Organizational Behavior: The State of the Science

By Jerald Greenberg | Go to book overview

CHAPTER 9
THE ROLE OF ORGANIZATIONAL BEHAVIOR IN THE BUSINESS SCHOOL CURRICULUM

Milton R. Blood American Assembly of Collegiate Schools of Business


INTRODUCTION

This chapter advances a particular view of the field of organizational behavior (OB) as it exists in business school curricula. Where are we? How did we get here? Where can we go from here? This chapter represents my experiences and opinions.1 Readers should be warned at the outset that I will not create an objective history, nor will I try to predict an inevitable future. I will present (a) a personal construction of the activities and dynamics that brought us to the present state of OB, (b) my personal view of the field as it currently exists, and (c) my suggestions for how we can create our future. Other perspectives are possible and supportable. Comparison of a variety of perspectives, on the future of OB, is likely to be healthy for the field. If this chapter generates comparative viewpoints, it will have served a positive function beyond its primary intent to present a view of the curricular role of OB.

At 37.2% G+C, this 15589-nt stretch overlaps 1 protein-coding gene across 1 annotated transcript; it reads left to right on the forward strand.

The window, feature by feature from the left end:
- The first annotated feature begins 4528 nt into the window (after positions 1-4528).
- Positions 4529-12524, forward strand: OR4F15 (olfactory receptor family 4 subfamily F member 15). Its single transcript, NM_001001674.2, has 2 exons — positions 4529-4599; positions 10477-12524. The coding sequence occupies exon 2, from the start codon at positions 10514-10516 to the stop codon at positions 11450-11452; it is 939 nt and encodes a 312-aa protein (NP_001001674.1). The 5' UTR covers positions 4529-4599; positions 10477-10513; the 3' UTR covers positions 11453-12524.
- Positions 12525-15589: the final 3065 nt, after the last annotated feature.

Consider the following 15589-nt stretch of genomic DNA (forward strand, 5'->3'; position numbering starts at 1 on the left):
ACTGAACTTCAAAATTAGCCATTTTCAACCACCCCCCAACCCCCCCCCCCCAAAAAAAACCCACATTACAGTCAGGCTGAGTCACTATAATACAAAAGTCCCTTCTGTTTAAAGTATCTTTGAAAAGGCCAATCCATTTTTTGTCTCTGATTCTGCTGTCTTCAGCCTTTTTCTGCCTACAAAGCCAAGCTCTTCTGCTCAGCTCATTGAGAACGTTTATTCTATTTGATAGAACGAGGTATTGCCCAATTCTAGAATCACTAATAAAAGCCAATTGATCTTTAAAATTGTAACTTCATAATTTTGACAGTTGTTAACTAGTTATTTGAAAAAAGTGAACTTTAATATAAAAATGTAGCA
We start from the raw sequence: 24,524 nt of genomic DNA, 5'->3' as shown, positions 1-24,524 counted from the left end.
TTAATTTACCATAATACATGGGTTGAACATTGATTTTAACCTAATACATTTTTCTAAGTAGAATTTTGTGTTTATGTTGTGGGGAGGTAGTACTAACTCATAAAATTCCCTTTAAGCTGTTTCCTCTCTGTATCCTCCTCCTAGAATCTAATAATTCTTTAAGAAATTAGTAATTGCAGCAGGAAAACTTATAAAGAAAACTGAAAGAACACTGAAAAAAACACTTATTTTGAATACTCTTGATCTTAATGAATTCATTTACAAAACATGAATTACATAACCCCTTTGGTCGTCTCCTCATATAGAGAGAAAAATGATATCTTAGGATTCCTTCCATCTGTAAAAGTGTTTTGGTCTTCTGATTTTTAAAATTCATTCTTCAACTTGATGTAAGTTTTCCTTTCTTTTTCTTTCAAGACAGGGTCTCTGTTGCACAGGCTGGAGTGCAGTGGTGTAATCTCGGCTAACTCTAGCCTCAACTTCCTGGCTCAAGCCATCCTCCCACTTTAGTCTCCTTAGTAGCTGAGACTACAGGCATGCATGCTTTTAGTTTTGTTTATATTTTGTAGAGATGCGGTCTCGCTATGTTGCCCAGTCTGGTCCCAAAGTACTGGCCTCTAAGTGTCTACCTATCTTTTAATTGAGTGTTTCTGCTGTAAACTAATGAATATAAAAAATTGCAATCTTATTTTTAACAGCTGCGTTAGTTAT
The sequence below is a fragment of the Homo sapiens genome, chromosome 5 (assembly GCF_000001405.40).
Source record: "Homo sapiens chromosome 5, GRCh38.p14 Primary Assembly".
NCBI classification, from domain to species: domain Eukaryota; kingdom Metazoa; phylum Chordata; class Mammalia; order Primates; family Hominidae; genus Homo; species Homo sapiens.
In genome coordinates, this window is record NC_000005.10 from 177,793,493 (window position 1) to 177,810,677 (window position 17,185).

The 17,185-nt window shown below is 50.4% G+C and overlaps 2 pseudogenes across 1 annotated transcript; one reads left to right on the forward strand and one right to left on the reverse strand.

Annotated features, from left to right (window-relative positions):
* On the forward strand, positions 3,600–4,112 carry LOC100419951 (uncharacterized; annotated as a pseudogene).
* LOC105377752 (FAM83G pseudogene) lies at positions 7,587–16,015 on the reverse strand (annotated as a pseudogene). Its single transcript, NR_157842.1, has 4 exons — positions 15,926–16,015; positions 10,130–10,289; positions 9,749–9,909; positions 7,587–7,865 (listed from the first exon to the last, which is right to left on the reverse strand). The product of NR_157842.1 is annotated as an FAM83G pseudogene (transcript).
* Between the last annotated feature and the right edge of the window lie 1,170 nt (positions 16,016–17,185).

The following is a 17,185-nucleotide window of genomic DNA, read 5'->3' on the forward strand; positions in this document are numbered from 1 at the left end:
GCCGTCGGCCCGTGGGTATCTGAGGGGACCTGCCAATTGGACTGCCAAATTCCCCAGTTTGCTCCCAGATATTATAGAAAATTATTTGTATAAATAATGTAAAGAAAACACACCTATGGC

____________________
1
The author brings a variety of perspectives to bear on the topic, formerly having served as a faculty member and administrator in a management college and currently serving in a management role with the national organization for business schools, the American Assembly of Collegiate Schools of Business (AACSB). The opinions expressed in this chapter are solely those of the author and do not represent an official or unofficial position of AACSB. I gratefully acknowledge the challenging and clarifying comments provided to earlier drafts of this chapter by Roger Atherton, Jeanne Brett, Edward Conlon, André Delbecq, and James Terborg; they are not responsible for any of the chapter's shortcomings.

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